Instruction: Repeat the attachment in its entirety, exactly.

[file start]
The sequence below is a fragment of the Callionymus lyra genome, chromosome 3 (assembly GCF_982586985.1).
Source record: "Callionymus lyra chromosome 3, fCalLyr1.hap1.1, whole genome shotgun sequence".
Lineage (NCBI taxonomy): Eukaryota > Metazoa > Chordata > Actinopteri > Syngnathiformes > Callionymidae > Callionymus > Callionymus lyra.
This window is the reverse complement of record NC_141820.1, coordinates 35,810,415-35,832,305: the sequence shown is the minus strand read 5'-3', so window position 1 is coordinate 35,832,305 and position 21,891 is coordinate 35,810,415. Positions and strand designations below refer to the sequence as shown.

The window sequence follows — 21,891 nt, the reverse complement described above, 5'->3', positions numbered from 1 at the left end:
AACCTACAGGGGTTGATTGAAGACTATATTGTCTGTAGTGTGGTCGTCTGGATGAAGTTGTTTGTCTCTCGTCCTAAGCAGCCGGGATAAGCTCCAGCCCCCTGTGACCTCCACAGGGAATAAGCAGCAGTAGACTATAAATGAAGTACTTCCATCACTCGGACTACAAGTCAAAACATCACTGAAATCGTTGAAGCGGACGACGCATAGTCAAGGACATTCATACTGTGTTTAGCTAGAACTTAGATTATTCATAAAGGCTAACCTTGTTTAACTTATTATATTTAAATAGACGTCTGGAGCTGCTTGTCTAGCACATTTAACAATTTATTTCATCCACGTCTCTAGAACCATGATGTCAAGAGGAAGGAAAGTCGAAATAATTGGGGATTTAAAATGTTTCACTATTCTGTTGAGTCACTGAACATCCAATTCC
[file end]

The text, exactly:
The sequence below is a fragment of the Callionymus lyra genome, chromosome 3 (assembly GCF_982586985.1).
Source record: "Callionymus lyra chromosome 3, fCalLyr1.hap1.1, whole genome shotgun sequence".
Lineage (NCBI taxonomy): Eukaryota > Metazoa > Chordata > Actinopteri > Syngnathiformes > Callionymidae > Callionymus > Callionymus lyra.
This window is the reverse complement of record NC_141820.1, coordinates 35,810,415-35,832,305: the sequence shown is the minus strand read 5'-3', so window position 1 is coordinate 35,832,305 and position 21,891 is coordinate 35,810,415. Positions and strand designations below refer to the sequence as shown.

The window sequence follows — 21,891 nt, the reverse complement described above, 5'->3', positions numbered from 1 at the left end:
AACCTACAGGGGTTGATTGAAGACTATATTGTCTGTAGTGTGGTCGTCTGGATGAAGTTGTTTGTCTCTCGTCCTAAGCAGCCGGGATAAGCTCCAGCCCCCTGTGACCTCCACAGGGAATAAGCAGCAGTAGACTATAAATGAAGTACTTCCATCACTCGGACTACAAGTCAAAACATCACTGAAATCGTTGAAGCGGACGACGCATAGTCAAGGACATTCATACTGTGTTTAGCTAGAACTTAGATTATTCATAAAGGCTAACCTTGTTTAACTTATTATATTTAAATAGACGTCTGGAGCTGCTTGTCTAGCACATTTAACAATTTATTTCATCCACGTCTCTAGAACCATGATGTCAAGAGGAAGGAAAGTCGAAATAATTGGGGATTTAAAATGTTTCACTATTCTGTTGAGTCACTGAACATCCAATTCC